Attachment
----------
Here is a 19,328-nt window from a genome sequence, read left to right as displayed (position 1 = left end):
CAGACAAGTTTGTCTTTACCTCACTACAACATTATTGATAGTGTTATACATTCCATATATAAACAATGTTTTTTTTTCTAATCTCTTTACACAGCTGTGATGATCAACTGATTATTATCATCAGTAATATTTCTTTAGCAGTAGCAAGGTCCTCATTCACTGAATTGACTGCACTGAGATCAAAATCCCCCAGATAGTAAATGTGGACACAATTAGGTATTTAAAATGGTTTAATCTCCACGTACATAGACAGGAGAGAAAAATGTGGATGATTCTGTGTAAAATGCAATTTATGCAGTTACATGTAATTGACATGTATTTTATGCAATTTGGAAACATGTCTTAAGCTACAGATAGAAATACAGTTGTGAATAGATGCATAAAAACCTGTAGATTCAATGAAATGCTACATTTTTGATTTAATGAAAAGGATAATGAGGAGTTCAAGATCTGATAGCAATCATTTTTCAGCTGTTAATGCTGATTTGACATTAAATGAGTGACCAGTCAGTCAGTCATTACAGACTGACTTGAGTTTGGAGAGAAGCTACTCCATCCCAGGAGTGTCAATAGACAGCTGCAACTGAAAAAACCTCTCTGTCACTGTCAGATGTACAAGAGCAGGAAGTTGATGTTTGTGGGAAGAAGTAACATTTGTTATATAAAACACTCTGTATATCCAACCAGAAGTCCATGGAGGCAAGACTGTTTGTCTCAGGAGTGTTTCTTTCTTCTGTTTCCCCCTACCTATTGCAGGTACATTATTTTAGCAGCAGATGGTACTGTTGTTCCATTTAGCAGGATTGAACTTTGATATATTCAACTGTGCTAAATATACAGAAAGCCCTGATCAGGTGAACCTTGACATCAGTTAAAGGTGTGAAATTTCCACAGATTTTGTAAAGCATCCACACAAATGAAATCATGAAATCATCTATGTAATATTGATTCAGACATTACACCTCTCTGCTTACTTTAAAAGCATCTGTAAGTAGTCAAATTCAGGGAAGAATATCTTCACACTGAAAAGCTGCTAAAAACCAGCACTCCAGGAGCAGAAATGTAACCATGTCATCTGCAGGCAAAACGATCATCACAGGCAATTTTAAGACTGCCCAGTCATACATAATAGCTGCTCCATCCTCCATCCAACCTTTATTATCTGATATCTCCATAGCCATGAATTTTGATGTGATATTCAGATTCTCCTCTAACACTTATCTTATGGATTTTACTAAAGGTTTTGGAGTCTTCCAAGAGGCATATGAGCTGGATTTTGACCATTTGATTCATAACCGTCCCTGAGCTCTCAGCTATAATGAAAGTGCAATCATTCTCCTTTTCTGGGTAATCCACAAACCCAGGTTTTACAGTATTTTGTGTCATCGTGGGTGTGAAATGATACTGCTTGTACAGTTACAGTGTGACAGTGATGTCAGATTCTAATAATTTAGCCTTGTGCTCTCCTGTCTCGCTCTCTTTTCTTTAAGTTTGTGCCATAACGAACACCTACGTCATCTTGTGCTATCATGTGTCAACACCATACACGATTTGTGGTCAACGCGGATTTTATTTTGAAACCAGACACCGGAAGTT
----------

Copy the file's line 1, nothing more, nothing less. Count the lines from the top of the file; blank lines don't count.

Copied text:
Here is a 19,328-nt window from a genome sequence, read left to right as displayed (position 1 = left end):